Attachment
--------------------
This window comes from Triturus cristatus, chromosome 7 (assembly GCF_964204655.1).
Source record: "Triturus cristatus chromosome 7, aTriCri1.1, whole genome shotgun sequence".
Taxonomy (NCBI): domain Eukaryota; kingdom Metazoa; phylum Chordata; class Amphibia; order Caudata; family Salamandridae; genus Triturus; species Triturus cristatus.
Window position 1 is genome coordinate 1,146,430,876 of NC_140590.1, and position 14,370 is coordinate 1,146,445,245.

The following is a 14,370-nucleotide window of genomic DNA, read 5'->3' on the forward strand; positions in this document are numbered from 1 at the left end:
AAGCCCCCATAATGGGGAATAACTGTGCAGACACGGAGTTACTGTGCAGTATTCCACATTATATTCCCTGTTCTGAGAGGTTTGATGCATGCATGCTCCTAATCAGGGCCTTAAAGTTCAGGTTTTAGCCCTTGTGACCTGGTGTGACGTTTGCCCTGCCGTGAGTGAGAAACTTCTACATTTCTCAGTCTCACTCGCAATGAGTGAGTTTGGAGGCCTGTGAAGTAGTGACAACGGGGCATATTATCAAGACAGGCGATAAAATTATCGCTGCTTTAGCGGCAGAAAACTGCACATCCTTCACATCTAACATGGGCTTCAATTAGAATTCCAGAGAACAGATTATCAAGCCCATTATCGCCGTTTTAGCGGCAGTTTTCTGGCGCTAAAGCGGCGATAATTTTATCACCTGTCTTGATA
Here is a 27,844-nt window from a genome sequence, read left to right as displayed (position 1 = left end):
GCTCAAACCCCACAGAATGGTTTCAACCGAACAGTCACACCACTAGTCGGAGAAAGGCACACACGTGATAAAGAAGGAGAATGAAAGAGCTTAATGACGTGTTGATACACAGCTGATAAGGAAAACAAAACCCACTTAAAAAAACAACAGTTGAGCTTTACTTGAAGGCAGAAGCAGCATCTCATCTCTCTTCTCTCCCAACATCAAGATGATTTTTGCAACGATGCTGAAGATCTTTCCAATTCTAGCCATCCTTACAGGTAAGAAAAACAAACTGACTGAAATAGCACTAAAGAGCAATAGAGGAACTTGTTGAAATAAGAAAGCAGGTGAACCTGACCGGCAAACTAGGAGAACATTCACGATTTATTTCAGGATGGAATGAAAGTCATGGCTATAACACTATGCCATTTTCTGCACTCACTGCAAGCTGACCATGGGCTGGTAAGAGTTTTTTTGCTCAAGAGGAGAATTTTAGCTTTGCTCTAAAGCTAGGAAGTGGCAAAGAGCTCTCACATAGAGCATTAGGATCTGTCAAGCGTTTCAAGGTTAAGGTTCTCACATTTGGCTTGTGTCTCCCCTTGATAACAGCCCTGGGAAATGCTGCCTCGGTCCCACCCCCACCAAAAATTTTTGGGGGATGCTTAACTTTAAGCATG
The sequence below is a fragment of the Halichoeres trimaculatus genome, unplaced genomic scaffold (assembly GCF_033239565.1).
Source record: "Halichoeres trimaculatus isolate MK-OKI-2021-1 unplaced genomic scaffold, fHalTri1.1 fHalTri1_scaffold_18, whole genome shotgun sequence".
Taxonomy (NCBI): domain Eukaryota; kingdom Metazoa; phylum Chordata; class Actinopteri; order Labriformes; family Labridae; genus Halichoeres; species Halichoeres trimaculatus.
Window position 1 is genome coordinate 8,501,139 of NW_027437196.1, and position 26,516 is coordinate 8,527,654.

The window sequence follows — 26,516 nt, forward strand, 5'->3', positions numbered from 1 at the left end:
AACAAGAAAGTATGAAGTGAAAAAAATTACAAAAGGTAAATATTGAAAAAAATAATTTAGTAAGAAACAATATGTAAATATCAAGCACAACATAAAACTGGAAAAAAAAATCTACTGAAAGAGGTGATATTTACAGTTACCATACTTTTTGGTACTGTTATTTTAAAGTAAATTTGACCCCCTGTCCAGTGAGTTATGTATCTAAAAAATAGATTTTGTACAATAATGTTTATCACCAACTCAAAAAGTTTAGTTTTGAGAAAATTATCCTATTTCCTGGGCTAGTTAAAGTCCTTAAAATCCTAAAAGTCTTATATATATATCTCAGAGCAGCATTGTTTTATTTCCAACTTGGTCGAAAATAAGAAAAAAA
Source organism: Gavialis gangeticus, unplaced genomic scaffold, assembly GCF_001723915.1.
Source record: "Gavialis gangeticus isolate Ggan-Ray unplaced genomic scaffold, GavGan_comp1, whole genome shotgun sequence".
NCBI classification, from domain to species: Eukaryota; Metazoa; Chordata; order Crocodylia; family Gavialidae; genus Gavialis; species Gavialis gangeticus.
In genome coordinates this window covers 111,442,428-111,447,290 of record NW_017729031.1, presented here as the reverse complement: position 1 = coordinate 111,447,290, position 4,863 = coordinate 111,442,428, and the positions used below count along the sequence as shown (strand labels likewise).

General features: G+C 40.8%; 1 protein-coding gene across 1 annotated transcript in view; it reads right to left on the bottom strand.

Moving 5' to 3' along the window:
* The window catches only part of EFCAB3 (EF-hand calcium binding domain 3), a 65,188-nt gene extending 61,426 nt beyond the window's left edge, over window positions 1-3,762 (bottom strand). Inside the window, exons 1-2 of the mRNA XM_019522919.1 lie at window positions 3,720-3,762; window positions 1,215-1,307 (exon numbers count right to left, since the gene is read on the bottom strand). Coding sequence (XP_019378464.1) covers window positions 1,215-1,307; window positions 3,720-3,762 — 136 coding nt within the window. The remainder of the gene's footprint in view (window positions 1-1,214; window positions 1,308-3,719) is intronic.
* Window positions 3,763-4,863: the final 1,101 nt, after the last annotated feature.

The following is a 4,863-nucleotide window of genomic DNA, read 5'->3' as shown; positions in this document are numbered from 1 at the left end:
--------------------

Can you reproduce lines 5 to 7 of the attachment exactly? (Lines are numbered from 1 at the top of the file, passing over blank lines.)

The following is a 14,370-nucleotide window of genomic DNA, read 5'->3' on the forward strand; positions in this document are numbered from 1 at the left end:
AAGCCCCCATAATGGGGAATAACTGTGCAGACACGGAGTTACTGTGCAGTATTCCACATTATATTCCCTGTTCTGAGAGGTTTGATGCATGCATGCTCCTAATCAGGGCCTTAAAGTTCAGGTTTTAGCCCTTGTGACCTGGTGTGACGTTTGCCCTGCCGTGAGTGAGAAACTTCTACATTTCTCAGTCTCACTCGCAATGAGTGAGTTTGGAGGCCTGTGAAGTAGTGACAACGGGGCATATTATCAAGACAGGCGATAAAATTATCGCTGCTTTAGCGGCAGAAAACTGCACATCCTTCACATCTAACATGGGCTTCAATTAGAATTCCAGAGAACAGATTATCAAGCCCATTATCGCCGTTTTAGCGGCAGTTTTCTGGCGCTAAAGCGGCGATAATTTTATCACCTGTCTTGATA
Here is a 27,844-nt window from a genome sequence, read left to right as displayed (position 1 = left end):